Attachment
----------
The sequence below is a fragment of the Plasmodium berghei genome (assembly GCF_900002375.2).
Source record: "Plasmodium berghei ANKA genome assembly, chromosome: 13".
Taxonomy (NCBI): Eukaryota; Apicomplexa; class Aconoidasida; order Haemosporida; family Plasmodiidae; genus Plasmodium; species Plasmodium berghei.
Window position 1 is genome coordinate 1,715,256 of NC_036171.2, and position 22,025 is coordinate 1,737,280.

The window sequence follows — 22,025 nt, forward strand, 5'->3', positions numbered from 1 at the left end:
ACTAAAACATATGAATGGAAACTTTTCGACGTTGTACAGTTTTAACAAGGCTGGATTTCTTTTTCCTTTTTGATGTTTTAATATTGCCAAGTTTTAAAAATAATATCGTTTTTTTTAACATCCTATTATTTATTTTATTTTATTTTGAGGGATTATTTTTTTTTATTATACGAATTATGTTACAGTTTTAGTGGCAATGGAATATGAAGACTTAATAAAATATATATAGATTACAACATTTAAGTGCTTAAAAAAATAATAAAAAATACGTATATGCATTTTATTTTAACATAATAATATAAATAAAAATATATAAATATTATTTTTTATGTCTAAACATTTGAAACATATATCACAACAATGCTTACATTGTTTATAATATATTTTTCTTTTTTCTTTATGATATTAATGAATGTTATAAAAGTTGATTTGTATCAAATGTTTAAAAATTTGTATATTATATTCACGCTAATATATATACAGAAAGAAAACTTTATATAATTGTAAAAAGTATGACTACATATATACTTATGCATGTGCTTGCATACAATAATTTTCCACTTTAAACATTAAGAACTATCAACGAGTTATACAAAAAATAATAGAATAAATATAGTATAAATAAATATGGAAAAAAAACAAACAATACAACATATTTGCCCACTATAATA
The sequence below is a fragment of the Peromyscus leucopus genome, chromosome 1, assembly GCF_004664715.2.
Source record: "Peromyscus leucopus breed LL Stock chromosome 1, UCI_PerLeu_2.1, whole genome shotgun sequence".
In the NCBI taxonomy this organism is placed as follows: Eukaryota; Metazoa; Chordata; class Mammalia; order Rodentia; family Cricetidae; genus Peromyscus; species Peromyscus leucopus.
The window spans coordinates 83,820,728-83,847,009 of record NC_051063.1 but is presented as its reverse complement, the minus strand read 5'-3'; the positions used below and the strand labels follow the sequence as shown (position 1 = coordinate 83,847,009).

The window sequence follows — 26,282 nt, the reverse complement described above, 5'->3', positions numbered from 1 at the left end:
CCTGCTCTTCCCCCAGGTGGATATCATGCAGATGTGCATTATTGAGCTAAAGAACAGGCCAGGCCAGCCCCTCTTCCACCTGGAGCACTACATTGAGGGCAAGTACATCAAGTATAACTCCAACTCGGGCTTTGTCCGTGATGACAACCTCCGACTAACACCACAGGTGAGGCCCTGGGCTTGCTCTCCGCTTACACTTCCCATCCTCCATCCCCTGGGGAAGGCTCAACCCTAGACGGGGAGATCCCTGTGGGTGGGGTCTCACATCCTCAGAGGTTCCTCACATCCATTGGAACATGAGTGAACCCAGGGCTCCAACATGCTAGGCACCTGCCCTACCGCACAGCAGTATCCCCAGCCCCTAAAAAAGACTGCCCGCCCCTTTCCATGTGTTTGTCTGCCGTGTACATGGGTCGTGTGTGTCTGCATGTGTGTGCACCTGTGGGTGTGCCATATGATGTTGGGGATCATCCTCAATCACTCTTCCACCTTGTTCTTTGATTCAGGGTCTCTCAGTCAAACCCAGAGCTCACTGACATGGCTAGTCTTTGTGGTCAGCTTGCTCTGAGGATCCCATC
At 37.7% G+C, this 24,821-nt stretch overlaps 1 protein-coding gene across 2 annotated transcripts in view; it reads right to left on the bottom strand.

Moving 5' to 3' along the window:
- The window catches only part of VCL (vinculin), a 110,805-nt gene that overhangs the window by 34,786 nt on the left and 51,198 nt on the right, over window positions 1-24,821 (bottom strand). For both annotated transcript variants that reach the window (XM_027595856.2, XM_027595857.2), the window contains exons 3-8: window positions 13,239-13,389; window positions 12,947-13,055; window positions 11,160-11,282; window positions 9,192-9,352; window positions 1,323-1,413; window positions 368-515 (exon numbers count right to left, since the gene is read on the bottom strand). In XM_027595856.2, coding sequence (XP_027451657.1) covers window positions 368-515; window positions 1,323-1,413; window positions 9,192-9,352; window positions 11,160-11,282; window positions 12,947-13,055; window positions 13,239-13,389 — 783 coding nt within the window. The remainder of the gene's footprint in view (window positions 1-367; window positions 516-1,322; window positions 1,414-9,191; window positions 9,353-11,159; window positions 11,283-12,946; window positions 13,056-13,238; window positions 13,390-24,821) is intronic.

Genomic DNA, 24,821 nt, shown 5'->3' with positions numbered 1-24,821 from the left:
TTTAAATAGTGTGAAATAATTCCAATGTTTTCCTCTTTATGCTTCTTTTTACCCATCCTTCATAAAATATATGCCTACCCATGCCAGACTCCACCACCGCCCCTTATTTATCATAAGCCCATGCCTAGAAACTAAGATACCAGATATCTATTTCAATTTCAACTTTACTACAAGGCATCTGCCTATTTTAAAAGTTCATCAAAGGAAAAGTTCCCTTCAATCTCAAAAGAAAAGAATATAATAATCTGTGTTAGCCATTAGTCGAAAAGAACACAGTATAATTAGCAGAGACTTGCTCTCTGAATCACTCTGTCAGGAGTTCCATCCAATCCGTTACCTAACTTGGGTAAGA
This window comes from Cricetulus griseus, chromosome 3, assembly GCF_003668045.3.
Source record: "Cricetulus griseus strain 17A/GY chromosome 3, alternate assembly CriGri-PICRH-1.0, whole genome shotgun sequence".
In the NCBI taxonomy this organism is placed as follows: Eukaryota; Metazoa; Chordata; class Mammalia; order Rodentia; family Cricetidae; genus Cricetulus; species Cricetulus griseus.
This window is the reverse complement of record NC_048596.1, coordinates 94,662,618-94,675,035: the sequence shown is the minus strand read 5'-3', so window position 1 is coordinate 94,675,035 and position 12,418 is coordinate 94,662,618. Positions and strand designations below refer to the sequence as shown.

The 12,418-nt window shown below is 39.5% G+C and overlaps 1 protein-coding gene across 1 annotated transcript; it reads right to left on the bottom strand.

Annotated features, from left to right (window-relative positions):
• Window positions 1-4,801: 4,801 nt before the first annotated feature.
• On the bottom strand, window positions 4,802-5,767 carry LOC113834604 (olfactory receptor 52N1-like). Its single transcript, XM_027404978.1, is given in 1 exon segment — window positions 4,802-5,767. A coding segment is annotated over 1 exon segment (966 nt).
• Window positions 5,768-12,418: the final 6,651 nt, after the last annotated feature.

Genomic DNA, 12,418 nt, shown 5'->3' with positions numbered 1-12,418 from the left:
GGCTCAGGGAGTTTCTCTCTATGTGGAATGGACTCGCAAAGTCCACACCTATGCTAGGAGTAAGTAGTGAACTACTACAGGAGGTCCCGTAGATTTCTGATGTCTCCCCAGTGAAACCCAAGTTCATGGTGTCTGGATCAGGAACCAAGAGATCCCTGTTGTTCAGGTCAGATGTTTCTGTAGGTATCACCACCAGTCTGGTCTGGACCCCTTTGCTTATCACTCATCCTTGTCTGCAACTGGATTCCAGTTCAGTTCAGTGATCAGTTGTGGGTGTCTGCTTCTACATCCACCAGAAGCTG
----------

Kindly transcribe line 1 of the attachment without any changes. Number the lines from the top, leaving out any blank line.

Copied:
The sequence below is a fragment of the Plasmodium berghei genome (assembly GCF_900002375.2).